Asus Dead Pixel Policy: Complete Guide


There aren’t many worse feelings than saving up for a premium display, placing your order, and then receiving it only to find a bunch of dead or stuck pixels right in the sweet spot.

Unfortunately, dead pixels are a fact of life and no monitor or screen manufacturer can ever guarantee that your display won’t have them.

For that reason, we always recommend checking your new display thoroughly for dead or stuck pixels as soon as you receive it. This is important not only for peace of mind but also because many retailers provide limited returns windows for electronics so you need to act fast to initiate a return.

It’s also important to note that screen manufacturers have different tolerance levels when it comes to accepting returns because of dead pixels and Asus is no different in that regard.

With that in mind, we’ve put together this article to explain what Asus’ dead pixel policy is so you know where you stand when it comes to making a return to them.

What is Asus’ Dead Pixel Policy? Explained

Before accepting returns for displays, Asus allows up to a total of 5 dead pixels combined between bright and dark dead pixels.

Individually, this is reduced to 3 if it’s just bright pixels that are affected and 5 if it’s just dark ones.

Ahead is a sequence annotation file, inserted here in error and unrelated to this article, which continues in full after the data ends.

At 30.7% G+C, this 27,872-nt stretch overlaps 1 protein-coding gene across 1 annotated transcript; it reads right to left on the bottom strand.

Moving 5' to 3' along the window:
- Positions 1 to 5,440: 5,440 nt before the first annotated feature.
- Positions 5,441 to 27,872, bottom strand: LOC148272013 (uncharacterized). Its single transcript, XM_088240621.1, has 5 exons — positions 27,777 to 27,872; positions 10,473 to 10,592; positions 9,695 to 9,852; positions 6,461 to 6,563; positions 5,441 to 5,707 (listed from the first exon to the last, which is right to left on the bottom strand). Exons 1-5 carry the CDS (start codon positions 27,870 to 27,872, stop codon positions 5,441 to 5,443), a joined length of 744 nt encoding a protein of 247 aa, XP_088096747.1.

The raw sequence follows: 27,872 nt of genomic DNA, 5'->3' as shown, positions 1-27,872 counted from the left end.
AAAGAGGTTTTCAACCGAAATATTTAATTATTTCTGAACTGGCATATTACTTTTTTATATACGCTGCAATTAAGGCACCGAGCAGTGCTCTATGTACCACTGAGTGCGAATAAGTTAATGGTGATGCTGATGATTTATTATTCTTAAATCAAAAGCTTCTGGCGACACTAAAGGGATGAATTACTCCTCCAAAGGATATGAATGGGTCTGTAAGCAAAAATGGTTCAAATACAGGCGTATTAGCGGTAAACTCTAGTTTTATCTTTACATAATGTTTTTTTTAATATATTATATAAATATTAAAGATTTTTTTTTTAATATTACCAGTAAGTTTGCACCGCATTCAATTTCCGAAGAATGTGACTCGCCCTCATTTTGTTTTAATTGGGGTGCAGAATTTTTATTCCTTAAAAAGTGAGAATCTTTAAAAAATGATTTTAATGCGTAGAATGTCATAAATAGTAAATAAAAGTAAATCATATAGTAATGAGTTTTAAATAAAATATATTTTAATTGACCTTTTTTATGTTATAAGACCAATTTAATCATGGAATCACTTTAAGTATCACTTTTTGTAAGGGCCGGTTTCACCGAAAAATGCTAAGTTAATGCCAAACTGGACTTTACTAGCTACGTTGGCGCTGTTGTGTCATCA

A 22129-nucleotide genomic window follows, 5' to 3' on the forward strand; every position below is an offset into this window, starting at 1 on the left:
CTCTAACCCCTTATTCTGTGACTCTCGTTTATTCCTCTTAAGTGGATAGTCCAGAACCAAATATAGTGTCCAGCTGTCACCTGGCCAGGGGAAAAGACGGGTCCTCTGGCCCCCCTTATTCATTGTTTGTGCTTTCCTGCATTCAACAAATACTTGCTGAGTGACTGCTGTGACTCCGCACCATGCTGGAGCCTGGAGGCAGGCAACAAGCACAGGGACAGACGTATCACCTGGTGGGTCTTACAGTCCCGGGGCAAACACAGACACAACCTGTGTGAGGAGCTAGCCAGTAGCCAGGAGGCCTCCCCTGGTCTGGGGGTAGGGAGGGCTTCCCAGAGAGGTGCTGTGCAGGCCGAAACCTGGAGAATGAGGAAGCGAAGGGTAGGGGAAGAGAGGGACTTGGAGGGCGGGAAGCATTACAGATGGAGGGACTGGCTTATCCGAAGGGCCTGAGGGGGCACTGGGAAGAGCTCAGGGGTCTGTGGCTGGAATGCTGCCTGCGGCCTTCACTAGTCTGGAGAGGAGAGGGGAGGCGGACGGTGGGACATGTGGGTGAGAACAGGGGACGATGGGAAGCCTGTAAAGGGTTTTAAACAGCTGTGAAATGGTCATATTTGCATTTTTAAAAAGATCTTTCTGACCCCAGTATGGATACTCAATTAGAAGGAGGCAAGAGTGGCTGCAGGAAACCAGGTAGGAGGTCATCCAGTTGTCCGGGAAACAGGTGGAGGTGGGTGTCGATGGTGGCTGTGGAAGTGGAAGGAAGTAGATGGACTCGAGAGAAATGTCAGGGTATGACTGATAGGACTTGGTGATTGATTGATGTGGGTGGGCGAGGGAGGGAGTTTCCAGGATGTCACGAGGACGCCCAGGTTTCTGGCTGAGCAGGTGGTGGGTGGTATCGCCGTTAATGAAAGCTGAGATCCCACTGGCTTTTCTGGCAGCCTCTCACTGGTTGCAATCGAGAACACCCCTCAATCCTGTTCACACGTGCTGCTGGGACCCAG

In other words, you would need 4 bright dead pixels (0 dark) or 6 dark dead pixels (0 bright) before Asus will consider your return.

A bright dead pixel is one where light is still emitting but it does not change color with the rest of the pixels so you are left with a pixel that stands out.

Dark dead pixels are ones that do not emit light and come across as black so stand out when the background is white or lightly colored.

Dark dead pixels are less noticeable than bright ones, hence why most manufacturers will tolerate more of them than bright ones.

Here is a summary table of when Asus will accept a return and when they will not which will hopefully help you make sense of their policy:

Number of Dead PixelsWill or Will Not Accept Return
4 bright dead pixels and 0 dark dead pixelsWill accept return
3 bright dead pixels and 0 dark dead pixelsWill not accept return
3 bright dead pixels and 3 dark dead pixelsWill accept return
2 bright dead pixels and 3 dark dead pixelsWill not accept return
1 bright dead pixel and 5 dark dead pixels Will accept return
1 bright dead pixel and 4 dark dead pixels Will not accept return
0 bright dead pixels and 6 dark dead pixelsWill accept return
0 bright dead pixels and 5 dark dead pixels Will not accept return

What is Asus’ Laptop Dead Pixel Policy?

We couldn’t find anything from our research to indicate that Asus’ laptop dead pixel policy differs from its monitor/display dead pixel policy so we believe the information set out above will still apply.

However, we would advise checking the warranty if you have any doubts about this.

asus laptop

What to Do if You Don’t Fall Under the Policy

If you’ve received a display, monitor, or laptop with dead pixels but you don’t fall within Asus’ policy (i.e. there are dead pixels but not as many as Asus require) then you still have some things you can do: